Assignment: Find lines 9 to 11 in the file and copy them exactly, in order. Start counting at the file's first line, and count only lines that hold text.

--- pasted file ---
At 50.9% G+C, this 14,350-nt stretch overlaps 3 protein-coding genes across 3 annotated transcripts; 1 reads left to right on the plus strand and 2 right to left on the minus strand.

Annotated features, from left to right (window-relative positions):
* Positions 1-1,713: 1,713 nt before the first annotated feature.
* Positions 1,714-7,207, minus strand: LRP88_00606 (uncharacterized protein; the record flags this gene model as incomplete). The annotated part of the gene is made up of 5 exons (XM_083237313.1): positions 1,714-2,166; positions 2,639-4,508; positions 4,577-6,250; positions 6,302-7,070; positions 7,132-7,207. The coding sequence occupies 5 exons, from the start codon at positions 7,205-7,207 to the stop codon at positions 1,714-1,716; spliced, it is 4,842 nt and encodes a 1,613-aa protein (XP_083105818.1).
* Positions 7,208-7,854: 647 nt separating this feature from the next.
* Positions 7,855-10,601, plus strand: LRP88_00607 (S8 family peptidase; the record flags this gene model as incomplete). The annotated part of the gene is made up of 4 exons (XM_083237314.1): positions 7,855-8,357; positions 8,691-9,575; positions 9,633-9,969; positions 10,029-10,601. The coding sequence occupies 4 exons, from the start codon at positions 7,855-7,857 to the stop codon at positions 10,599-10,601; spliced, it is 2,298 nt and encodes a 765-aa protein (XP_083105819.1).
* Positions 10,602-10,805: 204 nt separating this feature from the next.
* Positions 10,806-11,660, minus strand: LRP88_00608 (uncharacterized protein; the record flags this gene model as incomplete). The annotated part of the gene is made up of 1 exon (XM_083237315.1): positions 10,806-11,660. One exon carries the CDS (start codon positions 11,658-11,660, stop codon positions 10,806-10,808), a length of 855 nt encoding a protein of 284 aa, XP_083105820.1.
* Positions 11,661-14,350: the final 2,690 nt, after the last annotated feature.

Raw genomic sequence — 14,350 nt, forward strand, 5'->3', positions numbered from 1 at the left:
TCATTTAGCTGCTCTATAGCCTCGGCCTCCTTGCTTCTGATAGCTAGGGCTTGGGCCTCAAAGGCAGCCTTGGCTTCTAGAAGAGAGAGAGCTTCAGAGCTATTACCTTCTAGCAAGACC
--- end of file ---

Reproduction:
* Positions 11,661-14,350: the final 2,690 nt, after the last annotated feature.

Raw genomic sequence — 14,350 nt, forward strand, 5'->3', positions numbered from 1 at the left:
TCATTTAGCTGCTCTATAGCCTCGGCCTCCTTGCTTCTGATAGCTAGGGCTTGGGCCTCAAAGGCAGCCTTGGCTTCTAGAAGAGAGAGAGCTTCAGAGCTATTACCTTCTAGCAAGACC